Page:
THE OPEN WORLD ASSUMPTION
The open world assumption or OWA recognises that knowledge of the world is incomplete. If something cannot be proved to be true, then it doesn't automatically become false. In the OWA, what is not stated is considered unknown, rather than wrong.
Statement: "Mary" "is a citizen of" "France"
Question: Is Mary a citizen of Canada?
"Closed world" (for example SQL-based dbms's) answer: No.
"Open world" answer: unknown (Mary could have dual citizenship).
Under the OWA, failure to derive a fact does not imply the opposite. For example, assume
we only know that Mary is a citizen of France. From this information we can neither conclude that Mary is not a citizen of
Canada, nor that she is. Therefore, we admit the fact that our knowledge of the world is incomplete. The open world
assumption is closely related to the monotonic nature of first-order logic: adding new information never falsifies a
previous conclusion. Thus, if we subsequently learn that Mary is also a citizen of Canada, this does not change any
earlier positive or negative conclusions. It can merely replace 'unknown' conclusions by definitive 'true' or 'false' conclusions.
In contrast, the CLOSED WORLD ASSUMPTION is as follows:-
The closed world assumption is the presumption that what is not currently known to be
true is false. The opposite of the closed world assumption is the open world assumption,
stating that lack of knowledge does not imply falsity.
Negation as failure is related to the closed world assumption, as it amounts to
believing to be false every predicate that cannot be proved to be true.
In the knowledge management arena, the closed world assumption is used in at least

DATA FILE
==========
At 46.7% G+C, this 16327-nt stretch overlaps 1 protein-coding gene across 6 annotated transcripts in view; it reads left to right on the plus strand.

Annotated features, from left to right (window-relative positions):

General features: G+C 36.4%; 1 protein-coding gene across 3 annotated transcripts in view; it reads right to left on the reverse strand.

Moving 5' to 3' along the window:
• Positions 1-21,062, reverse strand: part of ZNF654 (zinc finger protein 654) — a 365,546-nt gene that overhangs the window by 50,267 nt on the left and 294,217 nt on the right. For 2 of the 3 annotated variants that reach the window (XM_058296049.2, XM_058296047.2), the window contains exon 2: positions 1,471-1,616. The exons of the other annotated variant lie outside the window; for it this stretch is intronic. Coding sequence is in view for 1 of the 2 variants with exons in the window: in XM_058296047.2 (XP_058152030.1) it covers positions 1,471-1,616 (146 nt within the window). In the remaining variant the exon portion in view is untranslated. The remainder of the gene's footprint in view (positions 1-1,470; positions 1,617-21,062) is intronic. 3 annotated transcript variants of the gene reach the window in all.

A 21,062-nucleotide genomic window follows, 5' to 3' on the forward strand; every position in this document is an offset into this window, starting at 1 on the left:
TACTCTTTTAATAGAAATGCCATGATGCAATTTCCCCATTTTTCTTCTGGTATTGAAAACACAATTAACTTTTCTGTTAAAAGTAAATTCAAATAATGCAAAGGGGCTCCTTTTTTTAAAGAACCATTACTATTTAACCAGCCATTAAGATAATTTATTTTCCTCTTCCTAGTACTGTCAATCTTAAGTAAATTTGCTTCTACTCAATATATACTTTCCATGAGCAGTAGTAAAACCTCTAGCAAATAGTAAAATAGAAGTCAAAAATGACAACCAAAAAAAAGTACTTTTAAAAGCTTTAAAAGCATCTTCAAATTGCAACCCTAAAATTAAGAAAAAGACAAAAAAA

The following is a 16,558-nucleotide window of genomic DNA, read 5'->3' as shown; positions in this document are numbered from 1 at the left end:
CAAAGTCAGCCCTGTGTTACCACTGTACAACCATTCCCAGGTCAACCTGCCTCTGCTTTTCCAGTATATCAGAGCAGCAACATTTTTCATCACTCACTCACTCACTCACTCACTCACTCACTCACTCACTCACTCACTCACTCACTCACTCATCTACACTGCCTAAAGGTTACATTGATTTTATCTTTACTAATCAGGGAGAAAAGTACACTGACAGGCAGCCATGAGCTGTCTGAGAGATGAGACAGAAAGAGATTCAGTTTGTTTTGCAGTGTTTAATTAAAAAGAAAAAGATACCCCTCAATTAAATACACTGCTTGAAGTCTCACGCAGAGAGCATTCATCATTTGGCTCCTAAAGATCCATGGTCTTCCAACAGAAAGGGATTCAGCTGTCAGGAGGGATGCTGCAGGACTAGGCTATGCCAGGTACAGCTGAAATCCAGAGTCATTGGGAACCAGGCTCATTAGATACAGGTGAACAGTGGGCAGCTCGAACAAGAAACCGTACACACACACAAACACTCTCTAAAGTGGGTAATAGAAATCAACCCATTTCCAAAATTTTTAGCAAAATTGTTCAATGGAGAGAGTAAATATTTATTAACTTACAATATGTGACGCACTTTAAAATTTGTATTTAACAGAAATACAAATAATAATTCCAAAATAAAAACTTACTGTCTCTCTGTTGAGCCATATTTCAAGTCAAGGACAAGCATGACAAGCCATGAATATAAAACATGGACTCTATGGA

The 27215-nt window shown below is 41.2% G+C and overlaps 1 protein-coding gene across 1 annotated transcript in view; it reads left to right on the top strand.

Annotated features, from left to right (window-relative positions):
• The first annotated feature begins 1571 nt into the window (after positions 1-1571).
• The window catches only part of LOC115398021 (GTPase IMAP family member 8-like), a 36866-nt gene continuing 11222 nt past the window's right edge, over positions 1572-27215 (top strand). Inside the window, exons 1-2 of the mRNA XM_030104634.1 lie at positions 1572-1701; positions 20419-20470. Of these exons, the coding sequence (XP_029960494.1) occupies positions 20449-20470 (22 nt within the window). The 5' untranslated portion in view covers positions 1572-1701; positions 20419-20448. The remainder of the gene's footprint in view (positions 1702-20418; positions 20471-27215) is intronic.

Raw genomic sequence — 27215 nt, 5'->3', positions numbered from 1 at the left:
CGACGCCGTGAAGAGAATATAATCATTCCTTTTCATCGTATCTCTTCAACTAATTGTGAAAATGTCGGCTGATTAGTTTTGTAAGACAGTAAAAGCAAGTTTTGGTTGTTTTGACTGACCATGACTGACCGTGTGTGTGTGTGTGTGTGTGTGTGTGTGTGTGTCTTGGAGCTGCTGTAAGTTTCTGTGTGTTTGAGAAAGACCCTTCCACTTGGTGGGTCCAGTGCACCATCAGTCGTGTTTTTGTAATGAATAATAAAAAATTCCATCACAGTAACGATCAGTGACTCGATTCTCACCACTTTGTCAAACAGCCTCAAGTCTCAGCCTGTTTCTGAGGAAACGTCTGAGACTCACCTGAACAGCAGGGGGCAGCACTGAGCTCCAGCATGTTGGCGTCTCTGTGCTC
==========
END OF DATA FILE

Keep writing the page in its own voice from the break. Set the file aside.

two situations: 1) when the knowledge base is known to be complete (e.g., a corporate
database containing records for every employee), and 2) when the knowledge base is
known to be incomplete but a "best" definite answer must be derived from incomplete
information. For example, if a database contains the following table reporting editors
who have worked on a given article, a query on the people not having edited the article
on Formal Logic is usually expected to return 'Sarah Johnson'.
||Joshua A. Norton
The current narrow theoretical interpretation of the relational database model
(the version espoused by Date, Darwen, and Pascal) relies explicitly upon the Closed World Assumption
In the closed world assumption, the table is assumed to be complete (it lists all editor-article relationships), and Sarah Johnson is the only editor who has not edited the article on Formal Logic. In contrast, with the open world assumption the table is not assumed to contain all editor-article tuples, and the answer to who has not edited the Formal Logic article is unknown (i.e. Sarah Johnson plus an unknown number of others). There is an unknown number of editors not listed in the table, and also an unknown number of articles edited by Sarah Johnson that are not listed in the table.